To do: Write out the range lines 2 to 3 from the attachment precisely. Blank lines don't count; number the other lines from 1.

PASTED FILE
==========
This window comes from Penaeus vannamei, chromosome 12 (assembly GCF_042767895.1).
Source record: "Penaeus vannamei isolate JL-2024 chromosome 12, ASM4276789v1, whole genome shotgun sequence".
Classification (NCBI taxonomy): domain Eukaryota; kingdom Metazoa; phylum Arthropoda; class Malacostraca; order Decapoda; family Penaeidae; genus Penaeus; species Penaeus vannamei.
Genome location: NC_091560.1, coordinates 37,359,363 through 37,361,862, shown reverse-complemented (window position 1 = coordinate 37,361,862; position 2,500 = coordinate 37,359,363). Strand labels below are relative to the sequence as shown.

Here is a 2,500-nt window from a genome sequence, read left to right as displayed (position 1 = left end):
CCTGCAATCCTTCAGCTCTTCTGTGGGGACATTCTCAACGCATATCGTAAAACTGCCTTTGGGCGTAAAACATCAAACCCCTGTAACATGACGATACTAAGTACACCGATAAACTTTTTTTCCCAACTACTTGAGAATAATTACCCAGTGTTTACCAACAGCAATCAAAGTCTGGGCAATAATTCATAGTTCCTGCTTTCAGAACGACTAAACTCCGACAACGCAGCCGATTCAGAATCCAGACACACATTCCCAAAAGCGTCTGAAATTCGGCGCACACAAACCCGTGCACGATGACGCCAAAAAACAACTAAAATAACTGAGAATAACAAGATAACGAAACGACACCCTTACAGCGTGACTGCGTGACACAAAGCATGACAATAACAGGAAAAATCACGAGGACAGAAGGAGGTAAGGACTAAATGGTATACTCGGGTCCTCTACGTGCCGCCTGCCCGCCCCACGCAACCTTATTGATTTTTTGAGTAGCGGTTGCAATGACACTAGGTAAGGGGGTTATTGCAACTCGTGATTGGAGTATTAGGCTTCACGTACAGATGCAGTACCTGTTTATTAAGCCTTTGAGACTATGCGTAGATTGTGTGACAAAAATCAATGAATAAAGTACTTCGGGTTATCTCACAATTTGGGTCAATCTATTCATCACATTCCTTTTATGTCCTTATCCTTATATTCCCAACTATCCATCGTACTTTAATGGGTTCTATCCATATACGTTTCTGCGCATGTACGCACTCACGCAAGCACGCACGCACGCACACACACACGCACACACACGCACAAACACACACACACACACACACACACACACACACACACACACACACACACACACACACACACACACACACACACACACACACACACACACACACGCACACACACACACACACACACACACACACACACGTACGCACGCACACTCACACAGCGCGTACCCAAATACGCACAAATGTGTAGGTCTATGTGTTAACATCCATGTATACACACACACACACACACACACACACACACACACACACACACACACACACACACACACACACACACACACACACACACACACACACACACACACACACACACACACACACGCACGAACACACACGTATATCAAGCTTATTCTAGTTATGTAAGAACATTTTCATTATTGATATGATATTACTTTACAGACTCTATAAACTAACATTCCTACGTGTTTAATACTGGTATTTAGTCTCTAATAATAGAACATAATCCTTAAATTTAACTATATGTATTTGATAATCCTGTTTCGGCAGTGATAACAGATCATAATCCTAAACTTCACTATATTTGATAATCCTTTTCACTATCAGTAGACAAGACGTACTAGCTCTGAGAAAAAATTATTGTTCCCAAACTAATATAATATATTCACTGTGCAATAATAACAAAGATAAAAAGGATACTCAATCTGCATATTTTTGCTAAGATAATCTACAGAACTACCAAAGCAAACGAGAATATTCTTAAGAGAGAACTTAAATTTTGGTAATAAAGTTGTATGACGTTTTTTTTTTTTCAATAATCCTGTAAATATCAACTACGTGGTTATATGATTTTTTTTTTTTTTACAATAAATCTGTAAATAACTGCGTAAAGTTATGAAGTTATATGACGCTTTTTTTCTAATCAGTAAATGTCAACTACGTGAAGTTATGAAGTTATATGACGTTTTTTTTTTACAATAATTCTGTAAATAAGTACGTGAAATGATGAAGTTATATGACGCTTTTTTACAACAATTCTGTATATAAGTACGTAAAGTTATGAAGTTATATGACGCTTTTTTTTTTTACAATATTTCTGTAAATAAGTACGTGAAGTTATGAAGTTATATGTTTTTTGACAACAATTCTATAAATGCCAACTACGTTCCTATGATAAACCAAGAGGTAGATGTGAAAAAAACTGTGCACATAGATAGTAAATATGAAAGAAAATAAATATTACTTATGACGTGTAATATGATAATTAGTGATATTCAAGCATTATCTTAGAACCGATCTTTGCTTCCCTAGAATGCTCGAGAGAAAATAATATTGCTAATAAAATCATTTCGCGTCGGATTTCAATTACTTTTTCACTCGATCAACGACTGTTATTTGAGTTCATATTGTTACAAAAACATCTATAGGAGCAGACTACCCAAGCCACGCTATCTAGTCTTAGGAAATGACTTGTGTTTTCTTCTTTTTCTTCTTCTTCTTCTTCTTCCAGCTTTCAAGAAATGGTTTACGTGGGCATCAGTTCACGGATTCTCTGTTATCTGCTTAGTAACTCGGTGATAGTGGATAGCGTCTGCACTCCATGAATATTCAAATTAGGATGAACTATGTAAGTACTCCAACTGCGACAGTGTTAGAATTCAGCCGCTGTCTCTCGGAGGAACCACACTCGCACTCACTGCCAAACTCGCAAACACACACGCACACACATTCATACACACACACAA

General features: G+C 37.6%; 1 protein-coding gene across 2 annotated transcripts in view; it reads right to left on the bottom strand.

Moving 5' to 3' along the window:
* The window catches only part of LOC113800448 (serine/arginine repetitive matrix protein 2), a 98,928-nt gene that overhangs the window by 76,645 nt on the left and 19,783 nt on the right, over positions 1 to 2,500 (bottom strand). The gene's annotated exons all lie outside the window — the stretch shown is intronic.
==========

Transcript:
Source record: "Penaeus vannamei isolate JL-2024 chromosome 12, ASM4276789v1, whole genome shotgun sequence".
Classification (NCBI taxonomy): domain Eukaryota; kingdom Metazoa; phylum Arthropoda; class Malacostraca; order Decapoda; family Penaeidae; genus Penaeus; species Penaeus vannamei.